7,470

   

 

16,200

   

$

32.69

   

$

433,702

Adeola Olaniyan

   

 

2/22/23

   

 

   

 

   

 

   

 

   

 

   

 

   

 

2,640

   

 

   

$

   

$

86,301

 

(1)

On January 2, 2023, Mr. Brink was granted 30,000 shares of common stock at a stock price of $27.54 in accordance with his Separation and Release Agreement pertaining to his resignation from his position as the Company’s Executive Vice President, Chief Financial Officer & Treasurer (Principal Financial Officer), which provided for, (i) a one-time payment; (ii) the continuation of certain salary payments to Mr. Brink for twenty-four months following January 2, 2023; and (iii) a grant of Company stock.

(2)

These are restricted stock awards that vest over three years. The grant date fair value of restricted stock awards is the number of awards multiplied by the stock price on the grant date (calculated in accordance with ASC 718), which was $32.69 and $32.12 per share on February 22, 2023 and March 13, 2023, respectively.

(3)

These are stock options that vest over three years. The grant date fair value of the stock options is the number of options multiplied by the option value on the grant date (calculated in accordance with ASC 718), which was $11.70 per share on February 22, 2023. The assumptions made in the valuation of these stock options are set forth in Note 18, Shareholder’s Equity, to the Consolidated Financial Statements in our 2023 Annual Report on Form 10-K.

(4)

Reflects the grant date fair value of the stock option awards and the grant date fair value of the restricted stock awards.

 

2024 Proxy Statement  43


Executive Compensation

 

Outstanding Equity Awards at Fiscal Year-End

Awards Outstanding at December 31, 2023:

 

    Option Awards   Stock Awards    

Name

 

Number of

Securities

Underlying
Unexercised

Options (#)

Exercisable

 

Number of

Securities

Underlying

Unexercised

Options (#)

Un-

Exercisable(3)

 

Equity

Incentive

Plan

Awards:

Number of

Securities

Underlying

Unexercised

Unearned

Options (#)

 

Option

Exercise

Price

 

Option

Expiration

Date

 

Number of

Shares of

Stock that

Have Not

Vested (#)

 

Market

Value of

Shares of

Stock that

Have Not

Vested

($)(4)

 

Equity

Incentive

Plan

Awards:

Number of

Unearned

Shares,

Units or

Other

Rights that

Have Not

Vested

(#)(5)

 

Equity

Incentive

Plan

Awards:

Market or

Payout

Value of

Unearned

Shares,

Units or

Other

Rights that

Have Not

Vested

($)(6)

   

Melvin C. Payne(1)

   

 

54,545

   

 

   

 

   

$

20.06

   

 

2/21/2025

   

 

30,780

   

$

769,808

   

 

181,019

   

$

4,527,285

   
   

 

116,100

   

 

   

 

   

$

26.54

   

 

2/21/2025

   

 

   

 

   

 

   

 

   
   

 

50,000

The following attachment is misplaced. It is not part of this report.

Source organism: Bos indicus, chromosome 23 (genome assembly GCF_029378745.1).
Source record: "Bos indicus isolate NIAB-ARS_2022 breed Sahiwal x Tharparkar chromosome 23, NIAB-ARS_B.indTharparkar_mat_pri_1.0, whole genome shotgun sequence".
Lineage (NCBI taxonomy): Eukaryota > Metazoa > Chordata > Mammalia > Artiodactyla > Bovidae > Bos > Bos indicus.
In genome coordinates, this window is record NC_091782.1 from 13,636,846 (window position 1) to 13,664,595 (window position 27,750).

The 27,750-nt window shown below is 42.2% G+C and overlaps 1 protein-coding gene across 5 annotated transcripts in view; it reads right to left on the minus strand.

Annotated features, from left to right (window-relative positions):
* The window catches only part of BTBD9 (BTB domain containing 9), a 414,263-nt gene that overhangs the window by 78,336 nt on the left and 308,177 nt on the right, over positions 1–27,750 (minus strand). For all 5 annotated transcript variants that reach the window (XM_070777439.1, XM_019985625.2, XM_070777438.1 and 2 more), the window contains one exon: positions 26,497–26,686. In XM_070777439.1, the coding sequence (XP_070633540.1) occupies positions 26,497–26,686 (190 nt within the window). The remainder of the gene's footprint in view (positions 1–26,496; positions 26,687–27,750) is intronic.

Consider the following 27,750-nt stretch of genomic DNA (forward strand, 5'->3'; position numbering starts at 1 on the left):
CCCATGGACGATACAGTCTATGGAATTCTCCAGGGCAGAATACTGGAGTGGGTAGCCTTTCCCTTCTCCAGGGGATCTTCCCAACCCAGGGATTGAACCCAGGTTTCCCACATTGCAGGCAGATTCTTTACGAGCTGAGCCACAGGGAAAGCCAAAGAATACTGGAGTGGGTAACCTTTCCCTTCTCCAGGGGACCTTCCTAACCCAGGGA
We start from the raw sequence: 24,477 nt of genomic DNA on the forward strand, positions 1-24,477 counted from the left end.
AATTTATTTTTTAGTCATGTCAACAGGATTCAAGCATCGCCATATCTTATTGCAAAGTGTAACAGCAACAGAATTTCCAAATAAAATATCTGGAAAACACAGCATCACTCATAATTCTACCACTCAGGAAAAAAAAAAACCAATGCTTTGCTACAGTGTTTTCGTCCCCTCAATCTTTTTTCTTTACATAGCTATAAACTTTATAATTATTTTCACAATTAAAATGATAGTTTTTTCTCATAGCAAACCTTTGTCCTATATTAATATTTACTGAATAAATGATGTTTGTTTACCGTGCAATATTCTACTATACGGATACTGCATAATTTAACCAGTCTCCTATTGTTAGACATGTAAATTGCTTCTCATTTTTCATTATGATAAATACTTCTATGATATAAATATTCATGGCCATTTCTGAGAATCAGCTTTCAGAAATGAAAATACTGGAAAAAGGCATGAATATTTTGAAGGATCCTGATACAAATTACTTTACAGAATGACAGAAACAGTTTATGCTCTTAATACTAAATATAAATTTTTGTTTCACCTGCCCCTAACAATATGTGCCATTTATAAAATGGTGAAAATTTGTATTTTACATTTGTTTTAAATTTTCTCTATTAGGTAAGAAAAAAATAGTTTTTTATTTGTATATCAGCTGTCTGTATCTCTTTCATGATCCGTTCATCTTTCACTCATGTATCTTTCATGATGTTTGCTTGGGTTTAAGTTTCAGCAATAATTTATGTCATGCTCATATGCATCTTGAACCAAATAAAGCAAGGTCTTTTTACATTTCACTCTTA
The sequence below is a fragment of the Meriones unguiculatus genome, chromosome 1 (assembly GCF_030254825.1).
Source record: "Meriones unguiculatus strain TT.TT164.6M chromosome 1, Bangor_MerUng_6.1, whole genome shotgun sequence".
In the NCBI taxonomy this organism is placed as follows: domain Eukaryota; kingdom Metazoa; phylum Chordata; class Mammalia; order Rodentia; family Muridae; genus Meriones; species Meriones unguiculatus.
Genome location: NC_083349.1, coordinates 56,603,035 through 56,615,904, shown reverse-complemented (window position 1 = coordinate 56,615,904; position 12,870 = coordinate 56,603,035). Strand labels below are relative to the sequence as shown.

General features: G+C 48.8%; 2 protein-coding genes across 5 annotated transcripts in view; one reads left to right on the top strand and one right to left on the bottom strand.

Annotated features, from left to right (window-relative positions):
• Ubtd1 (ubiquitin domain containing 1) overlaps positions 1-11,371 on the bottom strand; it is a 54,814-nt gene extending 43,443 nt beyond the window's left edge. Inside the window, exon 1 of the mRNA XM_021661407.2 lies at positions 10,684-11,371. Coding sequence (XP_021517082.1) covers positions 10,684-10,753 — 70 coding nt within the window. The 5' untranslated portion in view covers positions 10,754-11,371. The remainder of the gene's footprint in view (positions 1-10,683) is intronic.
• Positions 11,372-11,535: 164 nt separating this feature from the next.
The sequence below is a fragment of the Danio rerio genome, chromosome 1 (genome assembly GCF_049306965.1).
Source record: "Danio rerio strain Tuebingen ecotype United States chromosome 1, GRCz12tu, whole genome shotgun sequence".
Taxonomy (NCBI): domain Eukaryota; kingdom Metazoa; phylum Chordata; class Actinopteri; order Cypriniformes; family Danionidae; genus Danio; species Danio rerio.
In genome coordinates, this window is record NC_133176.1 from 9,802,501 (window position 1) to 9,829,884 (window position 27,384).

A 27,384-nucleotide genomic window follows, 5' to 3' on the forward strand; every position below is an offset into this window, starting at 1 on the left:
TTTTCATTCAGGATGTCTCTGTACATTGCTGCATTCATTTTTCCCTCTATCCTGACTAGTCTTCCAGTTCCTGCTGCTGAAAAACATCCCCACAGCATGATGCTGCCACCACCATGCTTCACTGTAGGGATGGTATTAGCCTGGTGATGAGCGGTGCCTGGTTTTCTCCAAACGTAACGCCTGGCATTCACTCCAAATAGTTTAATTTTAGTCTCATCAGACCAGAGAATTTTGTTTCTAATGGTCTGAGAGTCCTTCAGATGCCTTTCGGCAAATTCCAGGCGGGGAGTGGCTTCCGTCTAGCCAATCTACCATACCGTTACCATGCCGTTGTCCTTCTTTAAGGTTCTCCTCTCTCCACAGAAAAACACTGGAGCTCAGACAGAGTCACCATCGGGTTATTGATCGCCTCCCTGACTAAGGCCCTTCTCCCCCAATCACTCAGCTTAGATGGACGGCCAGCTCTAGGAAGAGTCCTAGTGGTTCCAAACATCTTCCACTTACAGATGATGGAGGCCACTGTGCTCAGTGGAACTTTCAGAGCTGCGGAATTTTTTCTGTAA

$

25.43

   

 

5/22/2024

   

 

   

 

   

 

   

 

   
   

 

50,000

   

 

100,000

   

 

   

$

34.79

   

 

5/22/2024

   

 

   

 

   

 

   

 

   
   

 

60,000

   

 

90,000

   

 

   

$

34.79

   

 

5/22/2024

   

 

   

 

   

 

   

 

   
   

 

11,426

   

 

68,574

   

 

   

$

49.48

   

 

5/22/2024

   

 

   

 

   

 

   

 

   
   

 

   

 

66,666

   

 

   

$

32.69

   

 

5/22/2024

   

 

   

 

   

 

   

 

   

Carlos R. Quezada

   

 

13,333

   

 

   

 

   

$

18.02

   

 

6/25/2030

   

 

14,550

   

$

363,896

   

 

77,580

   

$

1,940,276

   
   

 

20,000

   

 

30,000

   

 

   

$

34.79

   

 

2/17/2031

   

 

   

 

   

 

   

 

   
   

 

7,142

   

 

42,858

   

 

   

$

49.48

   

 

2/23/2032

   

 

   

 

   

 

   

 

   
   

 

   

 

31,500

   

 

   

$

32.69

   

 

2/22/2033

   

 

   

 

   

 

   

 

   

Steven D. Metzger

   

 

20,000

   

 

30,000

   

 

   

$

34.79

   

 

2/17/2031

   

 

12,120

   

$

303,121

   

 

77,580

   

$

1,940,276

   
   

 

5,716

   

 

34,284

   

 

   

$

49.48

   

 

2/23/2032

   

 

   

 

   

 

   

 

   
   

 

   

 

26,250

   

 

   

$

32.69

   

 

2/22/2033

   

 

   

 

   

 

   

 

   

L. Kian Granmayeh

   

 

   

 

   

 

   

$

   

 

   

 

15,000

 

   

$

375,150

   

 

   

$

   

C. Benjamin Brink(2)

   

 

   

 

   

 

   

$

   

 

   

 

   

$

   

 

   

$

   

Paul D. Elliott

   

 

38,600

   

 

   

 

   

$

26.54

   

 

3/21/2027

   

 

7,470

 

   

$

186,825

   

 

45,255

   

$

1,131,828

   
   

 

16,610

   

 

   

 

   

$

25.43

   

 

2/14/2028

   

 

 

   

 

   

 

   

 

   
   

 

20,000

   

 

30,000

   

 

   

$

34.79

   

 

2/17/2031

   

 

 

   

 

   

 

   

 

   
   

 

3,574

   

 

21,426

   

 

   

$

49.48

   

 

2/23/2032

   

 

 

   

 

   

 

   

 

   
   

 

   

 

16,200

   

 

   

$

32.69

   

 

2/22/2033

   

 

 

   

 

   

 

   

 

   

Shawn R. Phillips

   

 

9,700

   

 

   

 

   

$

20.06